>>>Fast forward >>>
For the last five grueling years you have been working on the great American philosophical novel: The Rigid Designation. You care more intensely about this project than all of your previous work combined. But it is undeniably a source of enormous frustration and anxiety. You are working at the absolute limit of your creative potential and experiencing disappointment far more often and more intensely than success. You do not know if you can finish; and even if you do, you have no idea how it will be received.
One night, over a bottle of Glenlivet, you are waxing nostalgic about your previous life to your good friend Piotr, who has heard it all one too many times: Just toss that damned manuscript into the fire, delete the file, and go back to doing what what you do best!
And, perhaps surprisingly, you agree. You really would be a happier person if you were to do exactly as Piotr advised. Perhaps not immediately afterwards, but soon. You still feel that way the next morning as you log into your computer.
What do you do?
What do we want from life?
Well, lots of stuff, of course. But at a basic level, I say there are only two things: happiness and meaning.
What is happiness? Easy. Your life is happy to the extent that you are feeling good, both in it and about it. There are lots of different ways of feeling good: joy, hope, gratitude, contentment, elation, inspiration, affection, a panoply of sensual pleasures. They all count. Somehow.
What is meaning? Easy again. Your life has meaning to the extent that you are doing things you care about. Generally speaking, you care when you have a sense of purpose, commitment to personal goals, the wellbeing of family and friends, to discovery, to creation, to work, to serving a higher cause, like God or country.
Ok, clear enough so far, but not too interesting. Nobody denies that meaning and happiness are fine things, and we all agree that anyone with plenty of both is very lucky indeed.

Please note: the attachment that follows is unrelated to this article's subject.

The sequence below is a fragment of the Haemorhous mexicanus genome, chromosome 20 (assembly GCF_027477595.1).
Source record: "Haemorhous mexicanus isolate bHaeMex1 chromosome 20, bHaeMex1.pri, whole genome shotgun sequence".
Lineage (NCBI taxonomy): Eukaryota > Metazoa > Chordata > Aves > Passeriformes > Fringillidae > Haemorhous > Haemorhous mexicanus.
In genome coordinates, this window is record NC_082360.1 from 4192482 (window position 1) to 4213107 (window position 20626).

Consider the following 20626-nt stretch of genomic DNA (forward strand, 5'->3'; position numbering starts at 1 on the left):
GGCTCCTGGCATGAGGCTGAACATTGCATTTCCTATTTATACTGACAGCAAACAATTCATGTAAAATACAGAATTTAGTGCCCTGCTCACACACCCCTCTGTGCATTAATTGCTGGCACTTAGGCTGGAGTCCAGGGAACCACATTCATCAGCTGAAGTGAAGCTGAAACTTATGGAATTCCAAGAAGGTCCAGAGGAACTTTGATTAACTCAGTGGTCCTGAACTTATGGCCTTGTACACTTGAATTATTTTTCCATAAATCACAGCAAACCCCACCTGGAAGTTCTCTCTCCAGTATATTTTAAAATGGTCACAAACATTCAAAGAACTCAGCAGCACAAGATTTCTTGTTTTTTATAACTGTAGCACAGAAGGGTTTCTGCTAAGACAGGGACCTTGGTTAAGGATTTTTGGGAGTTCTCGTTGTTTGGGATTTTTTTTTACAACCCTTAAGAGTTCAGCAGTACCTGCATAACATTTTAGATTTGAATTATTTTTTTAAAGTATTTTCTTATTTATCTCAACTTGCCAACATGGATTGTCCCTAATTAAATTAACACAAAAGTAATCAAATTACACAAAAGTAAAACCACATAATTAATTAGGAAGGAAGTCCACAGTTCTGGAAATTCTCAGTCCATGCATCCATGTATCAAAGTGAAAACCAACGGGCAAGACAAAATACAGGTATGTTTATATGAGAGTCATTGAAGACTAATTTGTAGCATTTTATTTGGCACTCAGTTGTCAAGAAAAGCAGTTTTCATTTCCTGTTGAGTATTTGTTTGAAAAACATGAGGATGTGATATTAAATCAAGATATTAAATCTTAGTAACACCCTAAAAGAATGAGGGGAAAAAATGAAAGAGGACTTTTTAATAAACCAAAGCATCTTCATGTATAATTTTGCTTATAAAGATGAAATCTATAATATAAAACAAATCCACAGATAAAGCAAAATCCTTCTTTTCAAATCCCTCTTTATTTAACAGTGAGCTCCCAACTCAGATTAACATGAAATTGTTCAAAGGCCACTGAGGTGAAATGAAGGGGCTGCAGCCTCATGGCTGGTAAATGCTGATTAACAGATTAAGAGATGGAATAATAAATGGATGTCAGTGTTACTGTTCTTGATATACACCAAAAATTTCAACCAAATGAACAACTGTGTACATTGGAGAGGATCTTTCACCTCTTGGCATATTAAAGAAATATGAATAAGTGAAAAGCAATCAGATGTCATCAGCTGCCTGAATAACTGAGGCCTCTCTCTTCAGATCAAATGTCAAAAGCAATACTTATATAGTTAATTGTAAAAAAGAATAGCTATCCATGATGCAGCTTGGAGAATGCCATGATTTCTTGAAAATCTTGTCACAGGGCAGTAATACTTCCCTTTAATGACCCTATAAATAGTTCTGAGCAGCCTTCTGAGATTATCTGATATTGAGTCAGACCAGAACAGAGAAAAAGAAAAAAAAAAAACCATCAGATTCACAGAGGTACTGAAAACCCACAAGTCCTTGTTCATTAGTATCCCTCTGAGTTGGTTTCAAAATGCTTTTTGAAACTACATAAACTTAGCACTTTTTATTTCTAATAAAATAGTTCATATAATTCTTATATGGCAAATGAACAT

But I said that meaning and happiness are basic. By this I mean that they are distinct ends. We desire them both, but we do not seek one simply as a means to achieving the other.
This is more interesting because it contradicts conventional wisdom, which is based on a strong and widely felt intuition that happiness is, almost by definition, the summum bonum of every self-interested person. According to this view, whatever we want in life (power, freedom, safety, love, respect, and meaning) we want because we believe it will contribute to our happiness.
Put differently, it is to deny the quite plausible view that the only reason we would ever want a more meaningful life is that we think we will be happier as a result. It is to assert that someone may rationally opt for a more meaningful life knowing full well that it will come at the expense of her personal happiness.
Now, in fact, many others disagree with the conventional view, but they typically need to play a wild card to say why. For example, one common way of arguing against it is to point to altruism: people willingly sacrifice their own happiness for the benefit of others. The problem with that gambit is that many of those we are trying to convince think of altruistic behavior either as an illusion, or as fundamentally irrational. I don’t, but I also don't want to get mired in the debate. So what I say here I mean to be understood strictly within the framework of rational self-interest.
Consider a related but slightly different implication of the conventional view:
No rational person would refuse to do something that would reduce the meaning in her life if she were convinced that doing so would result in greater personal happiness.
This is not really a strict implication of the view, as you might always have other options. But you get the gist; I won't complicate the thought with a bunch of qualifications.
This, I think, is more easily shown to be false. To see why, let's return to you.
Did you delete the file?
I don't know, but that is enough to make my point.
You might have. In this case, you would indeed be exchanging a more meaningful life for a happier one. That does not seem irrational and it is obviously consistent with the conventional view.
But, then again, you might not. You might have decided to keep toiling away in all your unhappiness and frustration, not in hope of some greater happiness to be achieved later, but simply because it is a more meaningful activity to you now. In this case you have expressed, contrary to the conventional view, a reflective preference for a less happy, but more meaningful life.
The Happiness Fundamentalist rejoins:
1. But if you decide to stay at it, it can only be because the thought of quitting makes you unhappy.
No. The thought of quitting does make you unhappy, but it is not an adequate explanation of your decision either way. For you sincerely believe this unhappiness would dissipate were you to return to your old life.
2. Well, then deciding to keep at it may be understandable, but it is surely irrational.
Maybe. But we'll need an argument. And we won't be listening if yours just stipulates that happiness is the only thing that truly matters. Because we think we just proved that it ain't.
G. Randolph Mayes
Department of Philosophy